Session Z25: Theoretical Methods and Applications

11:15 AM–2:03 PM, Friday, March 19, 2010
Room: D135

Sponsoring Unit: DCP
Chair: Peter Talkner, University of Augsberg

Abstract ID: BAPS.2010.MAR.Z25.12

Abstract: Z25.00012 : How long does it take to measure eternity? Solving problems in hours that would take brute-force simulations the age of the universe

1:27 PM–1:39 PM

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Authors:

  David Adams
    (Department of Physics, University of Michigan, Ann Arbor MI)

  Leonard Sander
    (Department of Physics, University of Michigan, Ann Arbor MI)

  Robert Ziff
    (Department of Chemical Engineering, University of Michigan, Ann Arbor MI)

We present two new rare event techniques that we use to determine transition times in stochastic systems. We call the first technique forward flux sampling in time (FFST). This algorithm is similar to forward flux sampling (FFS) but doesn't suffer from the main flaw of FFS: a choice between either a slow initial flux calculation or an approximate solution for the transition time. The second algorithm, called the barrier method, is significantly more efficient than FFS and FFST, especially for transitions with long-lived meta-stable states. These algorithms can be applied to any problem that can be written as a Markov (memory-free) process. The barrier method is useful in relatively low dimensional problems. We present results comparing these new algorithms with FFS on 1D exactly solvable systems.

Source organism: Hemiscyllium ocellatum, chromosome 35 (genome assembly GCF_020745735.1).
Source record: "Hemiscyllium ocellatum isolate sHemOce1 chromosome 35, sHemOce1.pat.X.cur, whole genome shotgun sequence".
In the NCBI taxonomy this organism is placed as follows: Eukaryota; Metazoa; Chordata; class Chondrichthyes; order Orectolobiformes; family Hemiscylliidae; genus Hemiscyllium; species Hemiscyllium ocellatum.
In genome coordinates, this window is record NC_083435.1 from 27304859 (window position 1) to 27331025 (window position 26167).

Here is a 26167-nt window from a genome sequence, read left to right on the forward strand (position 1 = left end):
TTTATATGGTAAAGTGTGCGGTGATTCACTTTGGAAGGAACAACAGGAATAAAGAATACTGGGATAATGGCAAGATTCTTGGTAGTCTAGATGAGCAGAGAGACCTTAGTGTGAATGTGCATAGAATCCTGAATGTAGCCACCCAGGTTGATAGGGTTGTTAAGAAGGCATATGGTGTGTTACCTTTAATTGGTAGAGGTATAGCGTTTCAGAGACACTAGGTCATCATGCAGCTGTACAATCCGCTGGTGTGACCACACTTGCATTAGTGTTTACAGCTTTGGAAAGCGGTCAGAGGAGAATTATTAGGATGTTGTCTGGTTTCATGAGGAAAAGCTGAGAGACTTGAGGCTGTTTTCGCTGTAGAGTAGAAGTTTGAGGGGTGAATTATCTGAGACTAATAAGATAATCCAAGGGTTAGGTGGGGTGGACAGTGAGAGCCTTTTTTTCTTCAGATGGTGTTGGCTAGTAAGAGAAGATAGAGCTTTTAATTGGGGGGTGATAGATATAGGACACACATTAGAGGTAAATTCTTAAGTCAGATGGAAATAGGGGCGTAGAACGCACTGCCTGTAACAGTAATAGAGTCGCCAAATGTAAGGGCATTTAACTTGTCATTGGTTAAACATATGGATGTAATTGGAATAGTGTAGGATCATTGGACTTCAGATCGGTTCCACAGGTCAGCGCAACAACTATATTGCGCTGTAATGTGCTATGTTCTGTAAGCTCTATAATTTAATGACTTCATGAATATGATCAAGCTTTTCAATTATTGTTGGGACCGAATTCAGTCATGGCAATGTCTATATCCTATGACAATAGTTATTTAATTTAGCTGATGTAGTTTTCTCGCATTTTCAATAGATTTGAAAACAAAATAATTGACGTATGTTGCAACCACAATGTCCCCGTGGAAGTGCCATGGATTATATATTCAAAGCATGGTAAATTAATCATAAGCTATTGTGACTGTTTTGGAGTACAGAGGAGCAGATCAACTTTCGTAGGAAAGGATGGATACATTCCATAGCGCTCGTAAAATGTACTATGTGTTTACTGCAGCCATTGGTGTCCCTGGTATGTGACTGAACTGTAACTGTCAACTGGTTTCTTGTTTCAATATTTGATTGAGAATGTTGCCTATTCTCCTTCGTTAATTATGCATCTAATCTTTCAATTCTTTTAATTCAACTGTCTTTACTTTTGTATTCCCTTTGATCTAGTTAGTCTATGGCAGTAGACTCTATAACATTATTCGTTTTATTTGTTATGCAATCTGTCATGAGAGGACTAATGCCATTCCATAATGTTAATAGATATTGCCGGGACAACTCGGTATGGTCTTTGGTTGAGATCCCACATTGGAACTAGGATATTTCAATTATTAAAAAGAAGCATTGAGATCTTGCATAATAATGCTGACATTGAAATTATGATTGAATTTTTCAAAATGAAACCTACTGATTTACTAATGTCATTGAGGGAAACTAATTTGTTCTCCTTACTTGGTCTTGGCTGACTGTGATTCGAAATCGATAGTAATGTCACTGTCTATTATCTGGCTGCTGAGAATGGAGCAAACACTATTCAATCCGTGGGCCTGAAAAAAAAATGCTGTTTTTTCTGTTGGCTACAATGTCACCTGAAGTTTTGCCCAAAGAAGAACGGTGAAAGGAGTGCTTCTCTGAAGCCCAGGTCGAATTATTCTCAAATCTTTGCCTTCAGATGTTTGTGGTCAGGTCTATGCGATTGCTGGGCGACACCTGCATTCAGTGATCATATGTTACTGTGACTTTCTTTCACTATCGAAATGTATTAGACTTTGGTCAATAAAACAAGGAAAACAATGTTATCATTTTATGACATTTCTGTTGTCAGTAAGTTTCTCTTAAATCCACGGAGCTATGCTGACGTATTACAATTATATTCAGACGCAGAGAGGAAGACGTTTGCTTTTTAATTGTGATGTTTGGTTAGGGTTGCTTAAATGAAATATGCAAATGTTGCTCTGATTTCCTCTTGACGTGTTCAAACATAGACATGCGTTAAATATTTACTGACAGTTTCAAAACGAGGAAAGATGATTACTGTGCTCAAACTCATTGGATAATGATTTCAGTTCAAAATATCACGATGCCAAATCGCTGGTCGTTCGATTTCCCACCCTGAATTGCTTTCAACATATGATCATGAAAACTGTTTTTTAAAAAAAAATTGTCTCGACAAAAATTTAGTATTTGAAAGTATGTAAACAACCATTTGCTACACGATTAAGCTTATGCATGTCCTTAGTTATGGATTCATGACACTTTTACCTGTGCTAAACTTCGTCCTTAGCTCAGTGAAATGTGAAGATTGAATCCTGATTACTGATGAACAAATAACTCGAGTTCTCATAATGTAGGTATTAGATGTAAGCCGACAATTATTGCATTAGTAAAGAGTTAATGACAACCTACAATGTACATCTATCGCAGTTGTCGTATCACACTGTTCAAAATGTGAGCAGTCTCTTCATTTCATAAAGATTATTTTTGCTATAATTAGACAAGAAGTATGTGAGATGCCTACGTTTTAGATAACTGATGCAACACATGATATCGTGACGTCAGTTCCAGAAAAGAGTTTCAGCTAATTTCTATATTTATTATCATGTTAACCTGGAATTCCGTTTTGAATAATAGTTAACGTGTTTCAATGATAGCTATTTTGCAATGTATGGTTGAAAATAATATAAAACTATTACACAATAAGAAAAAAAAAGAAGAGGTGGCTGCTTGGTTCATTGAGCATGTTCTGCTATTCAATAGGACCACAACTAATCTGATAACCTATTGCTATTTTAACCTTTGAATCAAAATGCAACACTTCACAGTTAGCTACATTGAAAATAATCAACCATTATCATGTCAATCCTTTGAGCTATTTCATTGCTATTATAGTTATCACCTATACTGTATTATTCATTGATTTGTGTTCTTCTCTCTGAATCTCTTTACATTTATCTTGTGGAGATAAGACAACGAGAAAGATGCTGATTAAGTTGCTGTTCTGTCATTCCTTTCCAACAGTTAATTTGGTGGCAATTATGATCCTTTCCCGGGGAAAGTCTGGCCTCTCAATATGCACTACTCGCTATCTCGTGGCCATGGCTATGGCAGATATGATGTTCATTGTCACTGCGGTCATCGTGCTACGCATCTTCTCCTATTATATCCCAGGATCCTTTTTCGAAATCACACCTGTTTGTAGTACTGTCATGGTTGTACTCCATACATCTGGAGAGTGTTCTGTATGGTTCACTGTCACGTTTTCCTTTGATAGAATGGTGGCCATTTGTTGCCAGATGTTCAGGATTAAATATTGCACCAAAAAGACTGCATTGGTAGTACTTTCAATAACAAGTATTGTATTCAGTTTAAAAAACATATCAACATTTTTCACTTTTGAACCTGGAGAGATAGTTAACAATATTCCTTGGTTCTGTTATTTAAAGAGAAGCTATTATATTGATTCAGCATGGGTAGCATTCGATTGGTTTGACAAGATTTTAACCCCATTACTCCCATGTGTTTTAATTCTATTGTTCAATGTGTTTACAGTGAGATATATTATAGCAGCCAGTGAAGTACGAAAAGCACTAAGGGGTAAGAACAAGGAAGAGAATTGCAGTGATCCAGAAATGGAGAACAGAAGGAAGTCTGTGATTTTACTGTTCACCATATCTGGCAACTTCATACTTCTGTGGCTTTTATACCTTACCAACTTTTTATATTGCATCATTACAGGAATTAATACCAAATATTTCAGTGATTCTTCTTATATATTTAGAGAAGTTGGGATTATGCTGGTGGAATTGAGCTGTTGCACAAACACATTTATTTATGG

To cite this abstract, use the following reference: http://meetings.aps.org/link/BAPS.2010.MAR.Z25.12